Nov 06

Robertson Program attends Wabano Symposium in Ottawa: The Land is Medicine

Wellness is inseparable from the land.
Shelia Watt Cloutier

The Robertson Program and the teacher candidates participating in The Aroland Experience, traveled to Ottawa, Ontario to take part in a two-day symposium called The Land is Medicine.

The Wabano Centre for Aboriginal Health, the largest Indigenous health centre in Canada, hosted more than 100 educators, academics, policy makers, public health officials, community leaders, and activists to explore the importance of taking care of the land for the wellness of all people.

The truth about stories is that it’s all we are
Thomas King

Our learning began with a candid conversation between Thomas King, author of The Inconvenient Indian, and CBC host Shelagh Rogers. The two discussed King’s most recent work 77 Fragments of a Familiar Ruin, a collection of poems highlighting the political and environmental climate. His humorous nature, much like his writing, made for an informative, thought-provoking, and entertaining evening.

It’s about the wisdom of the land, and what the land gives us.
Shelia Watt Cloutier

The following  two days were spent learning about humanizing climate change, environmental leadership, how the earth is a source of healing, and how Indigenous knowledge and people can contribute to reversing the current climate change crisis.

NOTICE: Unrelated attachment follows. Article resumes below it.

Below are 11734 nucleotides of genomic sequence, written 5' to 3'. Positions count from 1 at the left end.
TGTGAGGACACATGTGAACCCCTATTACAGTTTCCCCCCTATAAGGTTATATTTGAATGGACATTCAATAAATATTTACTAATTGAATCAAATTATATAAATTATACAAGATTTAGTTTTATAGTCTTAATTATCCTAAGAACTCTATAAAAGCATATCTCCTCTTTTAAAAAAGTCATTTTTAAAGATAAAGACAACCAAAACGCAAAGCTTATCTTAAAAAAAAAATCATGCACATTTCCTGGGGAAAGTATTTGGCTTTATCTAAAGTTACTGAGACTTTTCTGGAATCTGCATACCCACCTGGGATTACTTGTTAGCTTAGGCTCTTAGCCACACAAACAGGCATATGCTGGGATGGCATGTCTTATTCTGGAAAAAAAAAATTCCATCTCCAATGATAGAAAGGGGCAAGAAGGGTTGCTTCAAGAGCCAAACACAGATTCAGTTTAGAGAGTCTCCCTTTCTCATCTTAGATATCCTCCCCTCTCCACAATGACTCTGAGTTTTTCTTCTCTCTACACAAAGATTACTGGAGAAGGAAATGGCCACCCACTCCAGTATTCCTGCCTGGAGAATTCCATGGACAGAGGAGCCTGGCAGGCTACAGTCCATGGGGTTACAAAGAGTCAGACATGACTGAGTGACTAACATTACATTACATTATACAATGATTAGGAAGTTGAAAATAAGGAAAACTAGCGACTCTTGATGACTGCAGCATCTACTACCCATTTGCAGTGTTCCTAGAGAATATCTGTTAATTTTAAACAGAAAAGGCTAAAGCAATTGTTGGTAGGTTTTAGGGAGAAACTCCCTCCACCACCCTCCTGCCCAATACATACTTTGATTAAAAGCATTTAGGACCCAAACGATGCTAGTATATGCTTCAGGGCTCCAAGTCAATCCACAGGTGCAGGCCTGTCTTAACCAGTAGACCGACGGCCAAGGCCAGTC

Autumn Peltier, 2019 Children’s International Peace Prize nominee, spoke about her efforts to mobilize efforts to create access to safe drinking water in First Nation communities. Nobel Peace Prize nominee Sheila Watt-Cloutier shared how she is influencing climate change policy around the world. Dr. Jeannette Armstrong, Canada Research Chair in Okanagan Indigenous Knowledge and Philosophy, talked about what can be learned from the relationship between the environment and the Syilx people of the West Coast. York University Professor Deborah McGregor talked about environmental governance, forest policy and management, and how sustainable development is possible for the future.

The teachings from this symposium highlighted the wisdom inherent in the land, and the urgent need to take care of the land as it takes care of us.

We thank and congratulate the staff and leadership at the Wabano Health Centre hosting this wonderful event.

About The Author

Leave a reply

Your email address will not be published. Required fields are marked *